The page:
Authors: npr.org FOOD
The Peanut Butter & Pickle Sandwich dates back to the Great Depression. It's great if you're transported back in time to 1930 and you forget to bring Powerbars, or, say, if you're stuck in your house with limited pantry options as a big hurricane heads your way. The New York Times says the PB&P is "a thrifty and unacknowledged American classic."
Ian: As New York Times endorsed sandwiches go, this is way better than the Paul Krugwich.
Robert: It's a weird combination. It's a bad sign when even pregnant women won't eat it.
Ian: The reason the Peanut Butter & Pickle sandwich was popular in the Great Depression was because people didn't have money for the more traditional sandwich, the Anything & Anything Else.
Leah: Yeah. This pairs great with a nice shoelace and mule hoof stew.
Eva: This was part of FDR's New Deal program to get unemployed pickles back to work.
Ian: Wow. It's not bad. I haven't been this surprised by a sandwich since that White Castle slider came to life and begged us to stop eating it.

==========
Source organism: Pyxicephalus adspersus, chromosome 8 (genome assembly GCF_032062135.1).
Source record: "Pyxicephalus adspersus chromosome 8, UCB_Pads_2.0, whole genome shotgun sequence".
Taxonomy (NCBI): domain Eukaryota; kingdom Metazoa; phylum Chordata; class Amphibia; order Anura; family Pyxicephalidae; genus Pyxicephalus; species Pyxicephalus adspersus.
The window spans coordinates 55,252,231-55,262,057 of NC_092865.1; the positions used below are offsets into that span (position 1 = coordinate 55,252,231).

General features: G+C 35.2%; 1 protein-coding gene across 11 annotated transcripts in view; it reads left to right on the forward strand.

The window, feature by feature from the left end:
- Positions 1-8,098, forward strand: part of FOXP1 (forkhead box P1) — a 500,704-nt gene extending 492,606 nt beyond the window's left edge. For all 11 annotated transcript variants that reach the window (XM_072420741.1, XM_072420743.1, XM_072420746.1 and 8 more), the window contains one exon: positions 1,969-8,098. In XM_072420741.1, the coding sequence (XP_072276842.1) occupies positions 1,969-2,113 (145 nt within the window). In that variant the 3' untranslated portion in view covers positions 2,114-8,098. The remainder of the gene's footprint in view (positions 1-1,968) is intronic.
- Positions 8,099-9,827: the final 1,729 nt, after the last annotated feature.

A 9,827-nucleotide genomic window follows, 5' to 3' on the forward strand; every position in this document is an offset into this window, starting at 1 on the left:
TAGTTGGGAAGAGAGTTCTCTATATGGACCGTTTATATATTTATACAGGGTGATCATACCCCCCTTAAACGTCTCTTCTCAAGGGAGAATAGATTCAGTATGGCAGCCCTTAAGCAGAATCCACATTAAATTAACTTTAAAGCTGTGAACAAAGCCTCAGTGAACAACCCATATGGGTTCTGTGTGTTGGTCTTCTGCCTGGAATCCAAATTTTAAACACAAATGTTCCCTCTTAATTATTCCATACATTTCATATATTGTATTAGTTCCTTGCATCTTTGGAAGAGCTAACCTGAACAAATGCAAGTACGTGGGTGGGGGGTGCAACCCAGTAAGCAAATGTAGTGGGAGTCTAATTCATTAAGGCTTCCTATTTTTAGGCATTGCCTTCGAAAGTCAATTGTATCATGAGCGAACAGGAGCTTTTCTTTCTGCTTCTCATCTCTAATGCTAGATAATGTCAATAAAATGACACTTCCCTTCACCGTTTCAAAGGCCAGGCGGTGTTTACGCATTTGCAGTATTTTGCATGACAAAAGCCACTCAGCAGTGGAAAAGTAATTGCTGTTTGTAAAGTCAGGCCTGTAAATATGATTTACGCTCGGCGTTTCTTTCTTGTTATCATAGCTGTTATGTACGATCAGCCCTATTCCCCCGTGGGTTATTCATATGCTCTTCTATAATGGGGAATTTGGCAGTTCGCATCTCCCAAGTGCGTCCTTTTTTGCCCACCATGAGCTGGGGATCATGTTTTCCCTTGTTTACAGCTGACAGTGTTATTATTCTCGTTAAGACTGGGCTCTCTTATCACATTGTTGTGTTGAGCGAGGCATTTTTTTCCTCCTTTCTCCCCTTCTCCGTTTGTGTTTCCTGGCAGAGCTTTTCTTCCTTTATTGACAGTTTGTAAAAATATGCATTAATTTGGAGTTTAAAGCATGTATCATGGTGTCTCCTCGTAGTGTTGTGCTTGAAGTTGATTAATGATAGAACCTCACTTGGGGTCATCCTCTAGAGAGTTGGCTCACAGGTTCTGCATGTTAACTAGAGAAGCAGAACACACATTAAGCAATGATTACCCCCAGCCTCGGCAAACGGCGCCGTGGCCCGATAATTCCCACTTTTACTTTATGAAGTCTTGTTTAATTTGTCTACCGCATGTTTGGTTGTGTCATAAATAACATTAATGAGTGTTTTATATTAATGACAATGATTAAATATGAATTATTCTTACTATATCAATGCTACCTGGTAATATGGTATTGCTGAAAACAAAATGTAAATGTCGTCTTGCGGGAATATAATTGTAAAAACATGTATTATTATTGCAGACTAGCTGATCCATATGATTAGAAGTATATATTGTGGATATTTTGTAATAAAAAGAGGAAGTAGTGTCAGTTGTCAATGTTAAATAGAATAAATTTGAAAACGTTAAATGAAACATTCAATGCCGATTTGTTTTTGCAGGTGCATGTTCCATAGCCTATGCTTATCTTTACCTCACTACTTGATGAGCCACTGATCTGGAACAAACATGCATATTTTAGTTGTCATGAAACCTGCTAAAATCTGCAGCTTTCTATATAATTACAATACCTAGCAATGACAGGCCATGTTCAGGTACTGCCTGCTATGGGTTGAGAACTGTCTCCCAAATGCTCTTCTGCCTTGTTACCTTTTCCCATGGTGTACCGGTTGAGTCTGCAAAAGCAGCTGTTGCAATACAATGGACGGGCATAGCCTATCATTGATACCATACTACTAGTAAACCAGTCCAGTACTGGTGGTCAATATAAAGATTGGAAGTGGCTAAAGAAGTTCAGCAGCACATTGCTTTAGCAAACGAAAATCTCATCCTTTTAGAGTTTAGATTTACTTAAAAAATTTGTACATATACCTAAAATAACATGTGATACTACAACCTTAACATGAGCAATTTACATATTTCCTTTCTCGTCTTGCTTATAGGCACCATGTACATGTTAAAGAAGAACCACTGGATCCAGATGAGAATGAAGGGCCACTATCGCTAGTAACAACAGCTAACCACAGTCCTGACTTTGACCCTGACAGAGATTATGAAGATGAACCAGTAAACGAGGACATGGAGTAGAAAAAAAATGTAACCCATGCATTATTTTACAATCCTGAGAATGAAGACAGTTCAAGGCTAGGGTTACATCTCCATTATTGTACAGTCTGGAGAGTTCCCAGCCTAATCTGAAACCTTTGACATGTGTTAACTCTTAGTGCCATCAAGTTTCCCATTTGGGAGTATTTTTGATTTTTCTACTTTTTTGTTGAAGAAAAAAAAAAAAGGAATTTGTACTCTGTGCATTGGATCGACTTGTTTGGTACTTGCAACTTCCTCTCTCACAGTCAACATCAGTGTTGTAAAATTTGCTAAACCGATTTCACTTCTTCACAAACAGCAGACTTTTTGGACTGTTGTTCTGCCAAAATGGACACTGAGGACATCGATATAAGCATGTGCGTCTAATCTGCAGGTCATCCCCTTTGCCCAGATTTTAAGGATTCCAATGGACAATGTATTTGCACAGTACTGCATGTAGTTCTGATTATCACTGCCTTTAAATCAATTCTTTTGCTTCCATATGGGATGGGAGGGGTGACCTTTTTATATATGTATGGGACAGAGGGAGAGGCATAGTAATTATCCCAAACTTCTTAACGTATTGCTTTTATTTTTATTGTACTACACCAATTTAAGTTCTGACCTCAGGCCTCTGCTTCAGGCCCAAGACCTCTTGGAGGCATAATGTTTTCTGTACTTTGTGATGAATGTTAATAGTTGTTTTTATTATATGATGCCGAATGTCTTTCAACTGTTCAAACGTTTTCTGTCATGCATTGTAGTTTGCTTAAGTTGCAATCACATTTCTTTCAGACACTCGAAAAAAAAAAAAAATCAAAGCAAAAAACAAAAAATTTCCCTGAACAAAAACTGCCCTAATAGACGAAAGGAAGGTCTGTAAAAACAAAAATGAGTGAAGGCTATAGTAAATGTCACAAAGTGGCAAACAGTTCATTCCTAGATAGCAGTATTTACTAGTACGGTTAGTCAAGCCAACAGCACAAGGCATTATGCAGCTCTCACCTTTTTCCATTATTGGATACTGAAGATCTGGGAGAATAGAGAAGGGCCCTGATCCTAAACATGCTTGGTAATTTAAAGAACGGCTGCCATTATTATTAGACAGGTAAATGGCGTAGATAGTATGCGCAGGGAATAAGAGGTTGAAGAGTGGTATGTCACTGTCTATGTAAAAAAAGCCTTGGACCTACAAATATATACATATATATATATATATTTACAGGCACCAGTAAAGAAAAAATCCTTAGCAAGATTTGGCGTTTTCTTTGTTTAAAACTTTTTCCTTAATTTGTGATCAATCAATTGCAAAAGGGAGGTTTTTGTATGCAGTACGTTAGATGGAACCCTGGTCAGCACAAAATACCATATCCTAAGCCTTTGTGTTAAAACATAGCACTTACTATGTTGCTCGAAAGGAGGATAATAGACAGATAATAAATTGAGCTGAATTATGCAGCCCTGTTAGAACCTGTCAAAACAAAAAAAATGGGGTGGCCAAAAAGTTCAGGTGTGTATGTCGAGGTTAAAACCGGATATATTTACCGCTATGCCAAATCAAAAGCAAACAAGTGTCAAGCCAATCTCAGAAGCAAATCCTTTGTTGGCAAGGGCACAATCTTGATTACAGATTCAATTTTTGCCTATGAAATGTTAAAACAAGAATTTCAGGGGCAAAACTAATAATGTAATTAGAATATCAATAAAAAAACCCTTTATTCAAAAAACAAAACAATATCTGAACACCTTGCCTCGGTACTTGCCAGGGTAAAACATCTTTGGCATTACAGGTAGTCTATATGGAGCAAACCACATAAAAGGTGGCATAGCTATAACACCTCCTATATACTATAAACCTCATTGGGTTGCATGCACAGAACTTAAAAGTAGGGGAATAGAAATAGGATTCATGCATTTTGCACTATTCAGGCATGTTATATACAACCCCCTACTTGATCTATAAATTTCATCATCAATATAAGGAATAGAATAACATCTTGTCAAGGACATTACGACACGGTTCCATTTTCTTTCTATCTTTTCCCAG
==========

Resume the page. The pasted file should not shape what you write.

Robert: Reese's, are you listening? America wants a Pickle Butter Cup.
Eva: I always thought mixing peanut butter and pickles was lethal...or maybe that's bleach and ammonia. Can't remember.
Ian: Subbing in pickles is like having Tebow come off the bench. By that I mean pickles are bad at football.
[The verdict: surprisingly not bad. The pickles provide a nice texture and sweetness. That said, no one wanted more.]
Sandwich Monday is a regular feature from the staff of "Wait, Wait...Don't Tell Me..." Sandwich Monday has no nutritional or educational value whatsoever, may cause heartburn, and it's possible that reading it will make your eyes fat.